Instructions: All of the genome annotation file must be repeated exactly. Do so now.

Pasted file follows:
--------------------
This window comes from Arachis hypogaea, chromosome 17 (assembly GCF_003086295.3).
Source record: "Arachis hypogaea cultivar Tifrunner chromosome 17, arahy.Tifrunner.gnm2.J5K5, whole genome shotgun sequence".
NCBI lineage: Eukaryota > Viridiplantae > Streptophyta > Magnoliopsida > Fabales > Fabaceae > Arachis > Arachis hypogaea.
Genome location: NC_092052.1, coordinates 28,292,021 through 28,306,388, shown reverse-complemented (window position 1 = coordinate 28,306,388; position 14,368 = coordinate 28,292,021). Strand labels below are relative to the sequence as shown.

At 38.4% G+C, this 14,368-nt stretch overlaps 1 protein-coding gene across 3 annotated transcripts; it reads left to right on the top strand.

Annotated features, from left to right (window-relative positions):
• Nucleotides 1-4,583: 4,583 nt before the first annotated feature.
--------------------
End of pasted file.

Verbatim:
This window comes from Arachis hypogaea, chromosome 17 (assembly GCF_003086295.3).
Source record: "Arachis hypogaea cultivar Tifrunner chromosome 17, arahy.Tifrunner.gnm2.J5K5, whole genome shotgun sequence".
NCBI lineage: Eukaryota > Viridiplantae > Streptophyta > Magnoliopsida > Fabales > Fabaceae > Arachis > Arachis hypogaea.
Genome location: NC_092052.1, coordinates 28,292,021 through 28,306,388, shown reverse-complemented (window position 1 = coordinate 28,306,388; position 14,368 = coordinate 28,292,021). Strand labels below are relative to the sequence as shown.

At 38.4% G+C, this 14,368-nt stretch overlaps 1 protein-coding gene across 3 annotated transcripts; it reads left to right on the top strand.

Annotated features, from left to right (window-relative positions):
• Nucleotides 1-4,583: 4,583 nt before the first annotated feature.